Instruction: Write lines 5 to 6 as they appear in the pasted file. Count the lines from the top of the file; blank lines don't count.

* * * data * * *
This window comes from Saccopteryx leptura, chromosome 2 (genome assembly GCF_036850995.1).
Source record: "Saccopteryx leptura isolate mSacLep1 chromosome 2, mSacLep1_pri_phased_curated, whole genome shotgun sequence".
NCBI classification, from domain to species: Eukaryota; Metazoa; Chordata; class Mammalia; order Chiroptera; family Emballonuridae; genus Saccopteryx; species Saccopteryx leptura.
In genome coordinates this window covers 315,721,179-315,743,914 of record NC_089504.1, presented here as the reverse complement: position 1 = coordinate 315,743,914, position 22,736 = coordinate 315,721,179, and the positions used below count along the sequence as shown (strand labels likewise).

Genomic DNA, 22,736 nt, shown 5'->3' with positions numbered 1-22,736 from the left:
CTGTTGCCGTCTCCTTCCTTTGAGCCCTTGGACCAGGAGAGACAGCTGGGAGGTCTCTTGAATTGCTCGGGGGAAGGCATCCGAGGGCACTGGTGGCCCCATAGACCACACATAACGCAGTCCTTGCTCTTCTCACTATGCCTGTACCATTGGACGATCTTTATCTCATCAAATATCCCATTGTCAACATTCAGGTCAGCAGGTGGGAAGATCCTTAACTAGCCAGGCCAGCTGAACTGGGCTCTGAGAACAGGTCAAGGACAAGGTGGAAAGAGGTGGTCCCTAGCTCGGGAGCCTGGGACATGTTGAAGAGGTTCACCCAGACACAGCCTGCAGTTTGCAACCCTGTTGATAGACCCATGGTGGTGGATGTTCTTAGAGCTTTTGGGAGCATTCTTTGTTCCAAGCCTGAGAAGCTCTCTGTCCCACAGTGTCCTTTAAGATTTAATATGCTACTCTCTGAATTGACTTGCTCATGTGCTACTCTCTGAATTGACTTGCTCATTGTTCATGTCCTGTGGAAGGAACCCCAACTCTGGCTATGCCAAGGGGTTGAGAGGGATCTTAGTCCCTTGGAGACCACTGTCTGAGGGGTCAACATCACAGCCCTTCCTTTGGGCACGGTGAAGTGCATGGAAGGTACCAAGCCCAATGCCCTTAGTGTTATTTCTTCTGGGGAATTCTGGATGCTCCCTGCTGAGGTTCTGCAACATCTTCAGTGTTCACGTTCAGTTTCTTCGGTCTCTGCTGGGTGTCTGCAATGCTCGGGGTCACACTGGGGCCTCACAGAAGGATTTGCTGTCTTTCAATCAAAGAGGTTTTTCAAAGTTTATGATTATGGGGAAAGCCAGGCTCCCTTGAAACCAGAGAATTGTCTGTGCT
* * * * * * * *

Genomic DNA, 22,736 nt, shown 5'->3' with positions numbered 1-22,736 from the left:
CTGTTGCCGTCTCCTTCCTTTGAGCCCTTGGACCAGGAGAGACAGCTGGGAGGTCTCTTGAATTGCTCGGGGGAAGGCATCCGAGGGCACTGGTGGCCCCATAGACCACACATAACGCAGTCCTTGCTCTTCTCACTATGCCTGTACCATTGGACGATCTTTATCTCATCAAATATCCCATTGTCAACATTCAGGTCAGCAGGTGGGAAGATCCTTAACTAGCCAGGCCAGCTGAACTGGGCTCTGAGAACAGGTCAAGGACAAGGTGGAAAGAGGTGGTCCCTAGCTCGGGAGCCTGGGACATGTTGAAGAGGTTCACCCAGACACAGCCTGCAGTTTGCAACCCTGTTGATAGACCCATGGTGGTGGATGTTCTTAGAGCTTTTGGGAGCATTCTTTGTTCCAAGCCTGAGAAGCTCTCTGTCCCACAGTGTCCTTTAAGATTTAATATGCTACTCTCTGAATTGACTTGCTCATGTGCTACTCTCTGAATTGACTTGCTCATTGTTCATGTCCTGTGGAAGGAACCCCAACTCTGGCTATGCCAAGGGGTTGAGAGGGATCTTAGTCCCTTGGAGACCACTGTCTGAGGGGTCAACATCACAGCCCTTCCTTTGGGCACGGTGAAGTGCATGGAAGGTACCAAGCCCAATGCCCTTAGTGTTATTTCTTCTGGGGAATTCTGGATGCTCCCTGCTGAGGTTCTGCAACATCTTCAGTGTTCACGTTCAGTTTCTTCGGTCTCTGCTGGGTGTCTGCAATGCTCGGGGTCACACTGGGGCCTCACAGAAGGATTTGCTGTCTTTCAATCAAAGAGGTTTTTCAAAGTTTATGATTATGGGGAAAGCCAGGCTCCCTTGAAACCAGAGAATTGTCTGTGCT